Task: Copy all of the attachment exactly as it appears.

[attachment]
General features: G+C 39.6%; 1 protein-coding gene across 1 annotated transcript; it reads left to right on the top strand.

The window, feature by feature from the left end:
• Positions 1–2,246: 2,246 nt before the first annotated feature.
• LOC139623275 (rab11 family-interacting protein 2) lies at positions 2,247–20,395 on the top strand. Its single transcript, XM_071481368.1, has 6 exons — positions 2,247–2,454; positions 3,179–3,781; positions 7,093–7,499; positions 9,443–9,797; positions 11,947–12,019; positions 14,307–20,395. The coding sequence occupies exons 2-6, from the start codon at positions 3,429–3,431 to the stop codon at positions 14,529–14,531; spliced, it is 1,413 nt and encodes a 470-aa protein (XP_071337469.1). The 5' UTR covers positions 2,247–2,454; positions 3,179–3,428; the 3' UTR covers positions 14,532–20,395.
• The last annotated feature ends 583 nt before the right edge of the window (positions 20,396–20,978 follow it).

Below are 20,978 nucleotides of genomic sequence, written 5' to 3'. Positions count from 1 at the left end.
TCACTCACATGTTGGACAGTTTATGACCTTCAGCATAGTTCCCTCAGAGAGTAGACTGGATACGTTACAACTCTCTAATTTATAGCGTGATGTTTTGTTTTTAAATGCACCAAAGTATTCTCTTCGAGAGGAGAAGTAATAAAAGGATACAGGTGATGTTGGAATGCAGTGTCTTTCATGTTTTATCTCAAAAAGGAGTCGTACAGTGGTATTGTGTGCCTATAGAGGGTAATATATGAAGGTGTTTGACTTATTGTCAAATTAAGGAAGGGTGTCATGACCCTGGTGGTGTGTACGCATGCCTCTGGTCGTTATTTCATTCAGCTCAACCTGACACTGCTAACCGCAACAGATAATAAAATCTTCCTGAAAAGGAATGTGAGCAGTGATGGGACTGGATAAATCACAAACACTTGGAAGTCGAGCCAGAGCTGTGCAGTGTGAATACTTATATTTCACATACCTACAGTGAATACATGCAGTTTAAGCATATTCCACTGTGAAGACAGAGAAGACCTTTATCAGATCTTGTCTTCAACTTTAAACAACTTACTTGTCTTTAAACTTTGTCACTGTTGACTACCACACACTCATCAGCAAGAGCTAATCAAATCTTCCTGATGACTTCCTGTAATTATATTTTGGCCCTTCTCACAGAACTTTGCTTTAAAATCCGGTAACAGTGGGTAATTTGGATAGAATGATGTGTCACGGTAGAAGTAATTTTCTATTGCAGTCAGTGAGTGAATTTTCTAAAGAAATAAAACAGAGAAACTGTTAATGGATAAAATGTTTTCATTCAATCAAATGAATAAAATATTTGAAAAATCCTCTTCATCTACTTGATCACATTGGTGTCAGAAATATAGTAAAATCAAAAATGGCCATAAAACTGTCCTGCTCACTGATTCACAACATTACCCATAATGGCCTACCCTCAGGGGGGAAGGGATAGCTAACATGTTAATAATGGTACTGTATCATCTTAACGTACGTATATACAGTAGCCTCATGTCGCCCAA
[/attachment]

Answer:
General features: G+C 39.6%; 1 protein-coding gene across 1 annotated transcript; it reads left to right on the top strand.

The window, feature by feature from the left end:
• Positions 1–2,246: 2,246 nt before the first annotated feature.
• LOC139623275 (rab11 family-interacting protein 2) lies at positions 2,247–20,395 on the top strand. Its single transcript, XM_071481368.1, has 6 exons — positions 2,247–2,454; positions 3,179–3,781; positions 7,093–7,499; positions 9,443–9,797; positions 11,947–12,019; positions 14,307–20,395. The coding sequence occupies exons 2-6, from the start codon at positions 3,429–3,431 to the stop codon at positions 14,529–14,531; spliced, it is 1,413 nt and encodes a 470-aa protein (XP_071337469.1). The 5' UTR covers positions 2,247–2,454; positions 3,179–3,428; the 3' UTR covers positions 14,532–20,395.
• The last annotated feature ends 583 nt before the right edge of the window (positions 20,396–20,978 follow it).

Below are 20,978 nucleotides of genomic sequence, written 5' to 3'. Positions count from 1 at the left end.
TCACTCACATGTTGGACAGTTTATGACCTTCAGCATAGTTCCCTCAGAGAGTAGACTGGATACGTTACAACTCTCTAATTTATAGCGTGATGTTTTGTTTTTAAATGCACCAAAGTATTCTCTTCGAGAGGAGAAGTAATAAAAGGATACAGGTGATGTTGGAATGCAGTGTCTTTCATGTTTTATCTCAAAAAGGAGTCGTACAGTGGTATTGTGTGCCTATAGAGGGTAATATATGAAGGTGTTTGACTTATTGTCAAATTAAGGAAGGGTGTCATGACCCTGGTGGTGTGTACGCATGCCTCTGGTCGTTATTTCATTCAGCTCAACCTGACACTGCTAACCGCAACAGATAATAAAATCTTCCTGAAAAGGAATGTGAGCAGTGATGGGACTGGATAAATCACAAACACTTGGAAGTCGAGCCAGAGCTGTGCAGTGTGAATACTTATATTTCACATACCTACAGTGAATACATGCAGTTTAAGCATATTCCACTGTGAAGACAGAGAAGACCTTTATCAGATCTTGTCTTCAACTTTAAACAACTTACTTGTCTTTAAACTTTGTCACTGTTGACTACCACACACTCATCAGCAAGAGCTAATCAAATCTTCCTGATGACTTCCTGTAATTATATTTTGGCCCTTCTCACAGAACTTTGCTTTAAAATCCGGTAACAGTGGGTAATTTGGATAGAATGATGTGTCACGGTAGAAGTAATTTTCTATTGCAGTCAGTGAGTGAATTTTCTAAAGAAATAAAACAGAGAAACTGTTAATGGATAAAATGTTTTCATTCAATCAAATGAATAAAATATTTGAAAAATCCTCTTCATCTACTTGATCACATTGGTGTCAGAAATATAGTAAAATCAAAAATGGCCATAAAACTGTCCTGCTCACTGATTCACAACATTACCCATAATGGCCTACCCTCAGGGGGGAAGGGATAGCTAACATGTTAATAATGGTACTGTATCATCTTAACGTACGTATATACAGTAGCCTCATGTCGCCCAA